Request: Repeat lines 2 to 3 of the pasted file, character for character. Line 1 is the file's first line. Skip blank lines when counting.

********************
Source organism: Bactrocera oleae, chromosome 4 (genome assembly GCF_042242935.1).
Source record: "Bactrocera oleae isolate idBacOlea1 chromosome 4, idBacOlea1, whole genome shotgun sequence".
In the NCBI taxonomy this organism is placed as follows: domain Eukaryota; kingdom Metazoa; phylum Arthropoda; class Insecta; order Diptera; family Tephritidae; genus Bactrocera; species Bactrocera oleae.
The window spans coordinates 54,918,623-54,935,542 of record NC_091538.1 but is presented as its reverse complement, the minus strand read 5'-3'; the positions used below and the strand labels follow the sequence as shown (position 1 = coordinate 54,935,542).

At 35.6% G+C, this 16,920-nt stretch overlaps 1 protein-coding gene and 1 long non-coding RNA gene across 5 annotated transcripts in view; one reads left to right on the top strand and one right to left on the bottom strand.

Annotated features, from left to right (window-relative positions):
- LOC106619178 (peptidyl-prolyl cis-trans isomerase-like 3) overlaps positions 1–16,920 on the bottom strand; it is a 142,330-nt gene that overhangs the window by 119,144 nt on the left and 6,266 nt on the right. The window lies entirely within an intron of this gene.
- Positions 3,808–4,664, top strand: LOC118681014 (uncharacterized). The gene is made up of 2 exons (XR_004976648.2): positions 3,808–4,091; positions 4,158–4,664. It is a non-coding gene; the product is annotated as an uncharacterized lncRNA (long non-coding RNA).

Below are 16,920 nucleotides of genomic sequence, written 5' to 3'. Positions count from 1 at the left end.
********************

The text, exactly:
Source record: "Bactrocera oleae isolate idBacOlea1 chromosome 4, idBacOlea1, whole genome shotgun sequence".
In the NCBI taxonomy this organism is placed as follows: domain Eukaryota; kingdom Metazoa; phylum Arthropoda; class Insecta; order Diptera; family Tephritidae; genus Bactrocera; species Bactrocera oleae.